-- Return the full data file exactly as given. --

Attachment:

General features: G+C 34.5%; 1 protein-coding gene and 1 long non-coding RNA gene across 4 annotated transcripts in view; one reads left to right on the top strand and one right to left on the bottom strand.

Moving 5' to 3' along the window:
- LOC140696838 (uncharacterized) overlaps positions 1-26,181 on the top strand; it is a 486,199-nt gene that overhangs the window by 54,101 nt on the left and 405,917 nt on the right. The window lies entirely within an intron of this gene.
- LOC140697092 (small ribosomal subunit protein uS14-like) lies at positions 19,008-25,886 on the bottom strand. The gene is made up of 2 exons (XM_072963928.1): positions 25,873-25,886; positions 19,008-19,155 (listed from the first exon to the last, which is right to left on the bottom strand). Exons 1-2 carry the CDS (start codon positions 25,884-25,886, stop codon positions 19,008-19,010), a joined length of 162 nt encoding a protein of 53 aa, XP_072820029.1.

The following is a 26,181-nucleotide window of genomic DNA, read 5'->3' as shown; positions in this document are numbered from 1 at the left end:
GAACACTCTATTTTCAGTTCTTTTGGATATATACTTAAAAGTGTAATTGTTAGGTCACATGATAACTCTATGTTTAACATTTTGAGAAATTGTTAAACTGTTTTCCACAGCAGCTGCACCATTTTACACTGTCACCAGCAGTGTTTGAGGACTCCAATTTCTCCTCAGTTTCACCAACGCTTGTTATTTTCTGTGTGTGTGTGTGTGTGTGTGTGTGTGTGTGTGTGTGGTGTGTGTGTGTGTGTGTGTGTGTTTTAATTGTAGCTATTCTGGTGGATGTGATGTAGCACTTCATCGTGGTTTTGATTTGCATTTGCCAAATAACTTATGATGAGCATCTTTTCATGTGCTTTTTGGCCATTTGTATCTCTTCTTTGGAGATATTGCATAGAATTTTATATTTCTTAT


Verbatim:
General features: G+C 34.5%; 1 protein-coding gene and 1 long non-coding RNA gene across 4 annotated transcripts in view; one reads left to right on the top strand and one right to left on the bottom strand.

Moving 5' to 3' along the window:
- LOC140696838 (uncharacterized) overlaps positions 1-26,181 on the top strand; it is a 486,199-nt gene that overhangs the window by 54,101 nt on the left and 405,917 nt on the right. The window lies entirely within an intron of this gene.
- LOC140697092 (small ribosomal subunit protein uS14-like) lies at positions 19,008-25,886 on the bottom strand. The gene is made up of 2 exons (XM_072963928.1): positions 25,873-25,886; positions 19,008-19,155 (listed from the first exon to the last, which is right to left on the bottom strand). Exons 1-2 carry the CDS (start codon positions 25,884-25,886, stop codon positions 19,008-19,010), a joined length of 162 nt encoding a protein of 53 aa, XP_072820029.1.

The following is a 26,181-nucleotide window of genomic DNA, read 5'->3' as shown; positions in this document are numbered from 1 at the left end:
GAACACTCTATTTTCAGTTCTTTTGGATATATACTTAAAAGTGTAATTGTTAGGTCACATGATAACTCTATGTTTAACATTTTGAGAAATTGTTAAACTGTTTTCCACAGCAGCTGCACCATTTTACACTGTCACCAGCAGTGTTTGAGGACTCCAATTTCTCCTCAGTTTCACCAACGCTTGTTATTTTCTGTGTGTGTGTGTGTGTGTGTGTGTGTGTGTGTGTGTGGTGTGTGTGTGTGTGTGTGTGTGTTTTAATTGTAGCTATTCTGGTGGATGTGATGTAGCACTTCATCGTGGTTTTGATTTGCATTTGCCAAATAACTTATGATGAGCATCTTTTCATGTGCTTTTTGGCCATTTGTATCTCTTCTTTGGAGATATTGCATAGAATTTTATATTTCTTAT